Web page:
Haute Dish The Arts & Literature Magazine of Metropolitan State University Icicles
Spring 2005


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drey's dilemma
By Margaret Pribel

“He’s how much younger than you?”

“You haven’t even tasted your flan.”

“A cowboy’s job is to wrangle cows.”

“Justin, being gay doesn’t mean you’re an asshole.”

“Florkity-flork, I think it was, or something like that.”

Random pieces of conversations floated in Drey’s head like dust particles. Each comment getting no more recognition than a dust particle would. The neurons in her brain firing around the question she was not ready to handle.

“If you really love him you’ll do it,” she heard the echo of her best friend Mary.

“Go away, I don’t want to deal with you now,” Drey commanded her thoughts.

She nearly walked into an elderly lady and knocked the woman’s bags from her hand.

“I’m sorry, are you all right?” the elderly woman asked looking concerned.

“Damn malls during the day with these old people, I took off of work for this?” Drey thought to herself. “No, everything’s all right, I’m fine,” she said to the woman, stopping herself from being self-absorbed. “Are you ok?” she asked, stooping down modestly in her mini-skirt to pick up the lady’s bags.

“Yes, I still have good reflexes, thank God.”

“Lord, another holy roller just what I need today,” Drey thought. “I think something is broken in one of your bags, do you want to check?” She cringed, hoping she wouldn’t have to pay for an expensive replacement.

“Oh, that’s probably just a wind chime I picked up for my niece; her Feng Shui needs fixing in her wealth corner,” the old woman said. “How nice of you to be concerned.”

“Ok so she’s a spirituality nut,” Drey thought.

“Let’s go over to that bench by the fountain and take a look at it,” said the lady.

“Ok,” Drey agreed limply, internally kicking herself for having brought it up.

“This lady’s a brisk walker and in good shape for an old bird,” Drey noticed. She thought about asking how old she was, but decided it would be in bad form. When they got to the bench she asked, “Do you live around here?” She smoothed her skirt over her hips as she lowered to the bench and crossed her legs.

“Yes, I walk over here all the time. I haven’t seen your face around here before, I’m Tilly, my given name is Matilda of course,” she extended her hand to shake.

Drey took her hand gingerly, remembering that her grandmother’s arthritis made it painful to shake hands, “I’m Drey.”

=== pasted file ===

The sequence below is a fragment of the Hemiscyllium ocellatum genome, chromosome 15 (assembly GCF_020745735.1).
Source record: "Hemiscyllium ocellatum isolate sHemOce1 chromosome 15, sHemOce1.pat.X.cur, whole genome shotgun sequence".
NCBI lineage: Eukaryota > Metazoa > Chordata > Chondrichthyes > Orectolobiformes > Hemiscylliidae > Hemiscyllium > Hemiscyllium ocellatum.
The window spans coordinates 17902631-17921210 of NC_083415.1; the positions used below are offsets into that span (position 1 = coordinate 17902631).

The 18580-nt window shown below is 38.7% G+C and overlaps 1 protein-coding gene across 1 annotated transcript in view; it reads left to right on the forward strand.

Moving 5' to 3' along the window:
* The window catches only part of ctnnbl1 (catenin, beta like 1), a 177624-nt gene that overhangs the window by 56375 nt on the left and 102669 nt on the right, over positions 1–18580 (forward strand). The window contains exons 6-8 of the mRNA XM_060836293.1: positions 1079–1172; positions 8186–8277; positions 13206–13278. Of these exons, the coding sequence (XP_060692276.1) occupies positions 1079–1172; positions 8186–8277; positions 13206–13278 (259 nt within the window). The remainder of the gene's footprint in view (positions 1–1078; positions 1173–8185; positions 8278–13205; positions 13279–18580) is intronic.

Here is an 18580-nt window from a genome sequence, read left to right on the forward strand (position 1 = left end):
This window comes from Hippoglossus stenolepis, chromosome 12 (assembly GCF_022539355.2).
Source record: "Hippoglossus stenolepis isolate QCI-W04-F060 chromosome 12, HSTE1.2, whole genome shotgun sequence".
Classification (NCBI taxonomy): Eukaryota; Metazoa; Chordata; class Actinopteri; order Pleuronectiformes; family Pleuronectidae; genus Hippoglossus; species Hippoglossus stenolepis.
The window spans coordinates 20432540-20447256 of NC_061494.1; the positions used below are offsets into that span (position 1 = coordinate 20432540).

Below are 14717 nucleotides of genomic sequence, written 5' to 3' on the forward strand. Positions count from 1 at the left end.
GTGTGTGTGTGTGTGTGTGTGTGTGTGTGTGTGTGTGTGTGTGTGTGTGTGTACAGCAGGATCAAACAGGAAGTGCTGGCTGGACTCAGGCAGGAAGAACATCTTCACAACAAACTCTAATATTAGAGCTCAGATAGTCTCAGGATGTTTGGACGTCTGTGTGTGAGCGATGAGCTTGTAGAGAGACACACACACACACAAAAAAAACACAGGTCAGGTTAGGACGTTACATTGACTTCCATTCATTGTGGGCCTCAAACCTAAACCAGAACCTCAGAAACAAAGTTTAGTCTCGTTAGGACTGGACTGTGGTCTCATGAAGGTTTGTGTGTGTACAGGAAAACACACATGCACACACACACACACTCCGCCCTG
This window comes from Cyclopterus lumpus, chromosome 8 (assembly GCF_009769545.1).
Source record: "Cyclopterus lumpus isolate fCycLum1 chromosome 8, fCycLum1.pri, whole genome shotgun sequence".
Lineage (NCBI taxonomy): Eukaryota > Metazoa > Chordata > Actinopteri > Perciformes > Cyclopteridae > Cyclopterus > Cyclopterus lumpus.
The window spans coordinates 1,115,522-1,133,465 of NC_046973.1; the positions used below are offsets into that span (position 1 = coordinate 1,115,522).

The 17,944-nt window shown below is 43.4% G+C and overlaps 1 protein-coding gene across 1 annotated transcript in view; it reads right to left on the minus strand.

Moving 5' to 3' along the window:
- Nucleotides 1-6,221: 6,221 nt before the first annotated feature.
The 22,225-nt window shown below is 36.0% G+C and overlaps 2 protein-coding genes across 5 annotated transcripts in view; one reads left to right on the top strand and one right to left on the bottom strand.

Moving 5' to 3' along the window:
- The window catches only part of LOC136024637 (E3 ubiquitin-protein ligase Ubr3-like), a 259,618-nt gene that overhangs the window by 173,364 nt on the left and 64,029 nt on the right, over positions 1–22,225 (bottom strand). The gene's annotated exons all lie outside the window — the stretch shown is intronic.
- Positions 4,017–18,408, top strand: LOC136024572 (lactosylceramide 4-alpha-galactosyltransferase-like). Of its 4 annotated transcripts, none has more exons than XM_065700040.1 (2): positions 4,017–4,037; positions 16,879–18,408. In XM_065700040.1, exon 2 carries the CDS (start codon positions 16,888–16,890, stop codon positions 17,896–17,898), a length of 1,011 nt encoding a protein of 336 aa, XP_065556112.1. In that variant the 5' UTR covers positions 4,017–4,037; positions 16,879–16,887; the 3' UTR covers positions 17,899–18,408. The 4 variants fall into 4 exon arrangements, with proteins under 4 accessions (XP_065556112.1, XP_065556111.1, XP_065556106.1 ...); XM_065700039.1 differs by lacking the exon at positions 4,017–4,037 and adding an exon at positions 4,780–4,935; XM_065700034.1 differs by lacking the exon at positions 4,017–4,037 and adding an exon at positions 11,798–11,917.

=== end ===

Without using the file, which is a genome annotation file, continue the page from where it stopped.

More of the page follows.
“Drey? What does that mean?” Tilly leaned in.

“It’s short for Audrey but they call me Drey because my twin brother’s nickname is Drew. So, it’s Andrew and Audrey or Drew and Drey. Some people like to think I'm named after a gangsta rapper, and I do not like that. Other people want to call me Andrea,” she explained.

“Oh, Audrey, Drey that’s a different nickname. I like it. Don’t be afraid to break me, Drey, I can take a handshake.” Tilly gave her hand a squeeze before their hands parted.

“I’m sorry it’s just that my Grandmother had arthritis; I’m careful with shaking hands. All us Grands, I mean Grandchildren, learned to be careful-my mom made us practice.”

“Your Grand, huh? I have Huns.”

“Huns? What does that mean?”

“I’m a vain woman,” Tilly said.

Drey tilted her head a smidge, weighing the possibility that this ordinary-looking woman could be vain. “What a ballsy thing to say about yourself,” she thought.

“I don’t want my children’s children calling me Grandma. That is like being called old, and I just don’t like the image that comes to mind with Grandma. I have never knitted in a rocking chair in my life, and I do not intend to start now. It’s not who I am, or part of my reality, and I love my Hun-children very much, so I came up with the term Hun-ma.”

“That seems warmer, more like a nickname.” Drey mused.

“Uh-huh, that was the idea.”

“How many Hun-children do you have?” Drey looked at the creases in her face, as if to gain some clues.


“What!” Drey was surprised, “How many kids do you have?” she looked a little closer at Tilly’s face.